New ‘Wagemark’ logo for fair-wage companies: Goar
Group of progressive Torontonians comes up with the Wagemark scheme to promote pay equity and challenge today’s top-heavy corporate pay structure.
By Carol Goar, Toronto Star, July 24, 2013
Very few businesses will make the cut. Most won’t even try.
To display the “Wagemark” insignia, a company must pay its chief executive no more than eight times the amount its lowest paid worker earns. At the moment, the chief executives of Canada’s top 100 corporations make 235 times the average worker’s pay.
Wagemark, a year in the planning, was introduced on July 17. Its founding director, Peter MacLeod, kept the fanfare to a minimum, aiming to build credibility before Wagemark’s international debut this fall. He notified organizations that had demonstrated an interest in social equity and contacted a handful of journalists who had written about the widening gap between rich and poor.
“The idea is simple,” he explained “In a world where consumers can purchase certified forest-friendly paper, dolphin-friendly tuna, fair trade coffee and register planet-friendly buildings; why not create a common standard for wage-responsible businesses?”
So far, 18 organizations have become Wagemark members. Most knew about the initiative in advance or were invited to apply. The vanguard includes Impact Mobile, a high-tech enterprise; Bellwoods Brewery , a beermaker, bar and restaurant; Oxibrite, a detergent manufacturer; Ninesides, a graphic design firm, and Urban Space Property Group, which remakes downtown heritage buildings into attractive, affordable workplaces.
Non-profit enterprises can also apply. The most prominent to achieve Wagemark status so far is Evergreen, creator of the Brickworks in Toronto’s Don Valley. The charity aims to bring nature back to the city.
This week, MacLeod is in Denmark, hoping to recruit the foundation’s first international members. “We’re not trying to solve the Fortune 500 problem,” he said, referring to the bloated pay packages of the ultra-rich corporate elite. “Wagemark is a simple straightforward rule of thumb that we hope can help arrest growing income disparities within organizations.”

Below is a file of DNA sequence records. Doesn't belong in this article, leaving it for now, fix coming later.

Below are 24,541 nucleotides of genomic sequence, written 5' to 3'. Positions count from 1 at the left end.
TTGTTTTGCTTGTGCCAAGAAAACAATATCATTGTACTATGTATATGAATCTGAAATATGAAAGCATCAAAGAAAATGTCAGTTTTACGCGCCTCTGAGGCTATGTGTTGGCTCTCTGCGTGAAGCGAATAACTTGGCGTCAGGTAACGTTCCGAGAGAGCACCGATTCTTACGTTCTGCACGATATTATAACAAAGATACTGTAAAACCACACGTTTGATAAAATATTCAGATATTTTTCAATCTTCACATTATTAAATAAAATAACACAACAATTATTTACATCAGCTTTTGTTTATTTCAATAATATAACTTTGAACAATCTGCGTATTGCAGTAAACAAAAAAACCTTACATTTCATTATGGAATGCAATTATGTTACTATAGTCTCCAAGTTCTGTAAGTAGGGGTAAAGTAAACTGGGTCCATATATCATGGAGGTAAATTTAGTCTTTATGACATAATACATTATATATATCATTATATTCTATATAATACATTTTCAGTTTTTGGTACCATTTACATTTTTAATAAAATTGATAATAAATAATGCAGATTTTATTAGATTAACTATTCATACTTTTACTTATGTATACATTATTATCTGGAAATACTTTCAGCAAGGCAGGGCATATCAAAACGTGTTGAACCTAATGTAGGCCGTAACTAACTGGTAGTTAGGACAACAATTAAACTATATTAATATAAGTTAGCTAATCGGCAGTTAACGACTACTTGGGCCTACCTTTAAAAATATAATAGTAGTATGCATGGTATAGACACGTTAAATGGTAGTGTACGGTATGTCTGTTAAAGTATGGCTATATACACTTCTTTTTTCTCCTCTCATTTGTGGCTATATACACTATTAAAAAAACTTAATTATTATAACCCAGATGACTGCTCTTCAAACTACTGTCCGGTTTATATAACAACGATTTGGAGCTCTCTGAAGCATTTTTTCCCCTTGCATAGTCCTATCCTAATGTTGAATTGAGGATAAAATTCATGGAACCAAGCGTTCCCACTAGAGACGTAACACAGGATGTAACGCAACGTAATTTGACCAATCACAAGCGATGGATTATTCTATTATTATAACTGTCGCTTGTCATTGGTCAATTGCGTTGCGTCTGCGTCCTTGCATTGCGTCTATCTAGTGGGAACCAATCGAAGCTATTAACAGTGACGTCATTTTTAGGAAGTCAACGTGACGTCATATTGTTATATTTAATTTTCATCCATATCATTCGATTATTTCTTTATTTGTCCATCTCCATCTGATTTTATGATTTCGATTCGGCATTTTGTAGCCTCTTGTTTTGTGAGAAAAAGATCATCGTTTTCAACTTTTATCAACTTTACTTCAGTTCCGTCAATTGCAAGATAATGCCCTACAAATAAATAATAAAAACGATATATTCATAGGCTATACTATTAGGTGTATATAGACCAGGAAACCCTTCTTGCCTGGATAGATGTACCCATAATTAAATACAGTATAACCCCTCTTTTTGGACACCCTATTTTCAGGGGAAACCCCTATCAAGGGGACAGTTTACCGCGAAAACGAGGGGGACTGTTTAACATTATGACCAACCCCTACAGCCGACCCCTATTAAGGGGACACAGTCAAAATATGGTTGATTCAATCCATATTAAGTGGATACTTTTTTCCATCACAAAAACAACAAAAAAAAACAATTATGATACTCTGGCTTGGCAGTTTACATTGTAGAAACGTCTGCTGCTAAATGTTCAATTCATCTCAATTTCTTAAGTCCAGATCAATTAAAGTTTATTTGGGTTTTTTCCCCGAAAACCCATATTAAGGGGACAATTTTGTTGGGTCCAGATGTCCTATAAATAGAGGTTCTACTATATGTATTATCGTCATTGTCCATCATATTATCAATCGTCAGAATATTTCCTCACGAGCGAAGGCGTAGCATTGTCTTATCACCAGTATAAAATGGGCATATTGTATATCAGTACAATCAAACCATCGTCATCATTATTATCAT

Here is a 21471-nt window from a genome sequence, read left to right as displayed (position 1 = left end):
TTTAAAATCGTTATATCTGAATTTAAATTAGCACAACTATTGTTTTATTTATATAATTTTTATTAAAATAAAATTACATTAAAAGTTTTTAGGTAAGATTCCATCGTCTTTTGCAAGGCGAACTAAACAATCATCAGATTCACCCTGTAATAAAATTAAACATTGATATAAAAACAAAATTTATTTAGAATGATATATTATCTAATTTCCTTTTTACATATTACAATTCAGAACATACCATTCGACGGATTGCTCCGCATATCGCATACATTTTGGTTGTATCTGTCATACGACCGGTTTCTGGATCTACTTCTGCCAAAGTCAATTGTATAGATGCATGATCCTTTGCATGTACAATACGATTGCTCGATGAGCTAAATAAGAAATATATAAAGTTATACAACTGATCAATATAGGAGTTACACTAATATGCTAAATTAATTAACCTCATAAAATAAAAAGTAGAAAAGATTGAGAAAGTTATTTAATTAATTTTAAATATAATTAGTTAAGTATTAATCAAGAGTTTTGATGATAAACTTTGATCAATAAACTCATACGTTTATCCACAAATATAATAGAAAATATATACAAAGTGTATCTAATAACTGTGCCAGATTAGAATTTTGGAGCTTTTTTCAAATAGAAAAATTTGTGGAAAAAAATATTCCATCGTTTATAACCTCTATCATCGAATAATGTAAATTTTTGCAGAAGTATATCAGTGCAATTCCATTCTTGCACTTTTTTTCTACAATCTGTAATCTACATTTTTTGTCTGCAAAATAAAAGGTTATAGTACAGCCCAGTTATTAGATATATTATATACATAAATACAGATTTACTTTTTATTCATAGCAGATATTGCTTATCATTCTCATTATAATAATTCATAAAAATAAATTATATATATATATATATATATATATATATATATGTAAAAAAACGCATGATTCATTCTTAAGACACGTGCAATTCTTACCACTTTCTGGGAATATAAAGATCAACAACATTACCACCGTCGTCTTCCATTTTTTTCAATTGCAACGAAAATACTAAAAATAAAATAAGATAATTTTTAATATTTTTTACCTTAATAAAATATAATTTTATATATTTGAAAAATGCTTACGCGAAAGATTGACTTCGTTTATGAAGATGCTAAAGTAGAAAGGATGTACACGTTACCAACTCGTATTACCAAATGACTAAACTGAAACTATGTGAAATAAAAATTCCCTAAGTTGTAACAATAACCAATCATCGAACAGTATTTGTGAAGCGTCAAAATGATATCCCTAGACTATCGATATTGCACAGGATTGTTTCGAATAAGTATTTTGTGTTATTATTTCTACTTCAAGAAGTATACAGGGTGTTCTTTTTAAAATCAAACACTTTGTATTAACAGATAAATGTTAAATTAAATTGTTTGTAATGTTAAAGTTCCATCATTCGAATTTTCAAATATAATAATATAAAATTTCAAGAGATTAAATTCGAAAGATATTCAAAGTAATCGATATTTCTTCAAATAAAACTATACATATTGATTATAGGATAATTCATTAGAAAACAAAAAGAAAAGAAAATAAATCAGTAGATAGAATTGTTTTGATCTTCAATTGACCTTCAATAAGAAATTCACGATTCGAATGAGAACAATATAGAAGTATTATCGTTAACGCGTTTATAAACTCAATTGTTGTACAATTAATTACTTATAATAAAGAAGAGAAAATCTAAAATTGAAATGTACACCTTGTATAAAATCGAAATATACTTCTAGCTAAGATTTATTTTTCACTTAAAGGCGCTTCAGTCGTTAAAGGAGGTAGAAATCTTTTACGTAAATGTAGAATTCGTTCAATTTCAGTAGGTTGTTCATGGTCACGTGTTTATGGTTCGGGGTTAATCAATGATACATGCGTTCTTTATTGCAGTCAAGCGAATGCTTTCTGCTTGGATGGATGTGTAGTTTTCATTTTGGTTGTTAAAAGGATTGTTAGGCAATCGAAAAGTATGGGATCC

He acknowledges that the 8:1 ratio is extremely stringent. Even a business such as Mountain Equipment Co-op, which prides itself on its fair wage policy, wouldn’t qualify. Its ratio is 9:1.
The pioneer of the movement, management guru Peter Drucker, who sounded the alarm about the expanding wage gap between workers and their bosses in the1970s, suggested a ratio of 15:1 for small and medium sized businesses and 25:1 for multinationals. More recently the Vancouver-based Shareholder Association for Research and Education (SHARE), a leader in the ethical investment field, set its bar at 30:1.
“We put a lot of thought into 8:1,” MacLeod said. He is confident that many startups, social enterprises and nonhierarchical companies “would fall close to that range.”
Even if Wagemark gets the public talking about the right pay ratio, that would be a victory, he said. At the moment, people feel powerless. No matter how hard they work, they can’t get ahead. They see inequality growing, the middle class shrinking and movements such as Occupy dying after a brief spurt of energy. “This gives them a voice.” MacLeod said. “It’s something tangible we can do.”
One of his hopes is that public agencies will incorporate Wagemark into their procurement policies, awarding points for responsible wage practices. “That would normalize the concept.”
Although Wagemark is a voluntary program, one requirement is mandatory. An organization must provide written proof from a chartered accountant or auditor that its pay structure meets the 8:1 standard. To settle for less — a verbal assurance or an honour system — would dilute the value of the label and the credibility of the registry.
MacLeod and his team do not require confidential corporate data or salary figures, provided an organization submits professional verification that it is in compliance. Nor they care how an applicant achieves the 8:1 ratio. It could pay new entrants the minimum wage ($10.25 per hour), for instance, as long as the chief executive made no more than $170,560. Conversely, it could pay its CEO $1 million (including salary, benefits, stock options and other perks) provided the lowest-paid employee earned at least $125,000.
In business circles, this initiative might seem laughably utopian. But to millions of Canadians whose living standard is falling while corporate profits rise, Wagemark doesn’t look so ridiculous. It shows there is a viable alternative to today’s top-heavy wage structure. It gives employers who pay their workers fairly a chance to take a proud stand.